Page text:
A CPL consists of a circular, fixed black disk, or signal head, containing up to 8 lamps.
The most common CPL configuration, such as the two seen here at Bailey's Wye in Baltimore,
has six lamps on the signal head plus at least one marker lamp above and/or below.
Rather than marker, some people favor the term orbital.
The signal head does not rotate, instead pairs of lamps are illuminated to represent 3
basic instructions: go, stop, or go slow. Each such pairing is called an aspect. The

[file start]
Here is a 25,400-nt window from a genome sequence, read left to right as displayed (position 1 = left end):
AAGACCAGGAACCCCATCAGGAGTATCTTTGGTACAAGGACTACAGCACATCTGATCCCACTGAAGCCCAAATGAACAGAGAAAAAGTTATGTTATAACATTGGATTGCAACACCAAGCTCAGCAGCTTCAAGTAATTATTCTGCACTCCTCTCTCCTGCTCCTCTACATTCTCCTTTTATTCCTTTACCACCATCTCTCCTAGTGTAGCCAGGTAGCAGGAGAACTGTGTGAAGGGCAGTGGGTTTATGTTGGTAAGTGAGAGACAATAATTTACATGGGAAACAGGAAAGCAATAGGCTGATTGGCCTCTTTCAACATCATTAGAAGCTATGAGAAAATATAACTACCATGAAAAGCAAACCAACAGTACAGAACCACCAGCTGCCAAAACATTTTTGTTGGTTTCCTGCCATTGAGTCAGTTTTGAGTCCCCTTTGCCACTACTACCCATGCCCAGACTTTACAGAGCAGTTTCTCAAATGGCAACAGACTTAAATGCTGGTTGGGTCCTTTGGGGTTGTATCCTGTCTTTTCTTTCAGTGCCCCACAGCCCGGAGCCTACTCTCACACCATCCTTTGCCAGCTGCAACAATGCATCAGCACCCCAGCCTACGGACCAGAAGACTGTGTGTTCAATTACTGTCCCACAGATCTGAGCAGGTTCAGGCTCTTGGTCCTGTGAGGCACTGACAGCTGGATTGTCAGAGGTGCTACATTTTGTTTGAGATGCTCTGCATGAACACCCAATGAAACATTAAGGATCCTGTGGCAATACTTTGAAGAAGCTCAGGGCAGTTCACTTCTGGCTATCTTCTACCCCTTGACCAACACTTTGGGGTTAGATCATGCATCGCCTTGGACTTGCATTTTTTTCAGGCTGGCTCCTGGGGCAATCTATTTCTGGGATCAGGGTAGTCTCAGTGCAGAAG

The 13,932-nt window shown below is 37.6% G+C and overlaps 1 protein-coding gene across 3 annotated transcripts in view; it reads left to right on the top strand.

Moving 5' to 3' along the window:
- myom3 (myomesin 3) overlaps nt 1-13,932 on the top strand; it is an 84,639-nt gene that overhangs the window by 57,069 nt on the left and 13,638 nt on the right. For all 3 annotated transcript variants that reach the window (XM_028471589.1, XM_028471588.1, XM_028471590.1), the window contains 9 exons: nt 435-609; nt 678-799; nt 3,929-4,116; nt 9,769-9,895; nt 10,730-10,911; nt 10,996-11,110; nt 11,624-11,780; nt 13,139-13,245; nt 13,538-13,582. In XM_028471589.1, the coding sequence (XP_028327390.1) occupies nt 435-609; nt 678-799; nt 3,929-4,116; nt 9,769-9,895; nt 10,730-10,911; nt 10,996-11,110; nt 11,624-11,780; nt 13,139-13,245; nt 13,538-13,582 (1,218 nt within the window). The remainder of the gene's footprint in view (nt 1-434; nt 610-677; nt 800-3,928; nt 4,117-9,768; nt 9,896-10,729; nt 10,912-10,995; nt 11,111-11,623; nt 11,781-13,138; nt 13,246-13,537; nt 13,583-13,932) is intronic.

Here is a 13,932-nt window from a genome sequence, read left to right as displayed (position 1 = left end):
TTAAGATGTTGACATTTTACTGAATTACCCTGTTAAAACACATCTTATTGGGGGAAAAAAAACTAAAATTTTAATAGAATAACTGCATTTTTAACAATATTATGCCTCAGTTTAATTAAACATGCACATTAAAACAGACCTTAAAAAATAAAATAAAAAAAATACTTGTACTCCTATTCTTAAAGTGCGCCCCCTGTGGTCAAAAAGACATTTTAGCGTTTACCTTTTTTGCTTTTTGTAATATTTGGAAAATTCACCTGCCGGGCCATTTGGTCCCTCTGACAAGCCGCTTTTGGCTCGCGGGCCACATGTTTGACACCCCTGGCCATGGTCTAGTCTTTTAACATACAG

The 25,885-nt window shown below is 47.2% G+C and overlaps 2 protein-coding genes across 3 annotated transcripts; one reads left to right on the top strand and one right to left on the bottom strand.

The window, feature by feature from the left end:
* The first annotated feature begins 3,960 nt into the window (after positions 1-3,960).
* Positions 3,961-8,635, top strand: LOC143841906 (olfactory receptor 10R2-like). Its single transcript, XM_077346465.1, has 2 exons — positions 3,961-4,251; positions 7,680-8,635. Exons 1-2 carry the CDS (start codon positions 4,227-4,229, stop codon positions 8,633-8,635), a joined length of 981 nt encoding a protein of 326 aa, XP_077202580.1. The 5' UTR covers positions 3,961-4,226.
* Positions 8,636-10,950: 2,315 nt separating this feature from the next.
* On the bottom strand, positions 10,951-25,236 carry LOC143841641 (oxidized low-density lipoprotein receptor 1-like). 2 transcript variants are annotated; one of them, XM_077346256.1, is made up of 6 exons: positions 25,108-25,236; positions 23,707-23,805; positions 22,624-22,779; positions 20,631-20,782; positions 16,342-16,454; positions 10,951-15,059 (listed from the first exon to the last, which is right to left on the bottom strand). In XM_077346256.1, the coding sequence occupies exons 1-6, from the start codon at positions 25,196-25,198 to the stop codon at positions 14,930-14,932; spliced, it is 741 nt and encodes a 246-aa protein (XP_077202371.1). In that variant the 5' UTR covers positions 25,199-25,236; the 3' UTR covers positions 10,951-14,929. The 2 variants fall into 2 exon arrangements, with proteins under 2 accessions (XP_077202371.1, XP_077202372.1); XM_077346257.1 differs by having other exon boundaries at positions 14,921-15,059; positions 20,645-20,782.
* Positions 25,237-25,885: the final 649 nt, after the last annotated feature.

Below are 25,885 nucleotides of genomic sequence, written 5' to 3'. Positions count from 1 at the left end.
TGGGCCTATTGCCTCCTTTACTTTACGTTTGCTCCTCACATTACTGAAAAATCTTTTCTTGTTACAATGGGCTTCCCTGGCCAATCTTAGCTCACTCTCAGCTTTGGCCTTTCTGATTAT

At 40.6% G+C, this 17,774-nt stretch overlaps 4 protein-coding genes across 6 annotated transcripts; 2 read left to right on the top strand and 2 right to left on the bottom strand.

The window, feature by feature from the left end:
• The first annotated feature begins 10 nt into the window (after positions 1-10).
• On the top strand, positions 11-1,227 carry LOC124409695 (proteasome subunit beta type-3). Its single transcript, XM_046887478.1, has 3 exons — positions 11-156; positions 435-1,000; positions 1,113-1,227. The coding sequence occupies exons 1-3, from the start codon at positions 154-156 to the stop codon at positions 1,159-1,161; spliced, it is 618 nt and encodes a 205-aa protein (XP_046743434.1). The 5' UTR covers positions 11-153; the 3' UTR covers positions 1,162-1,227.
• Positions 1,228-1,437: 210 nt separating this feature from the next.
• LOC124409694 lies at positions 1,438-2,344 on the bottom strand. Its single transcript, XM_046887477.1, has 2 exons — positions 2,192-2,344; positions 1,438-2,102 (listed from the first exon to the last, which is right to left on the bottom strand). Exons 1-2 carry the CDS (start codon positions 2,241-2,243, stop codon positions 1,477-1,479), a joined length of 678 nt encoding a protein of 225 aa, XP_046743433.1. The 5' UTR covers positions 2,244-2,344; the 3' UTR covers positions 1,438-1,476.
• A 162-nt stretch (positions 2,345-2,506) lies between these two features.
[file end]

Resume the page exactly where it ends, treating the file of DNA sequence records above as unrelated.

top and bottom lamps display green for "clear" (go), the left and right display red for
"stop", and the ones illuminated in this photo display amber for "approach" (slow).
There is redundancy in the system: though in this photo the amber looks red, since the
illuminated lamps are the / diagonal pair can we know it depicts "approach" rather than
"stop". The vertical, horizontal and diagonal pairings mimic the arm angles of the
semaphore-style signals that preceded the CPLs.
same signal ~1977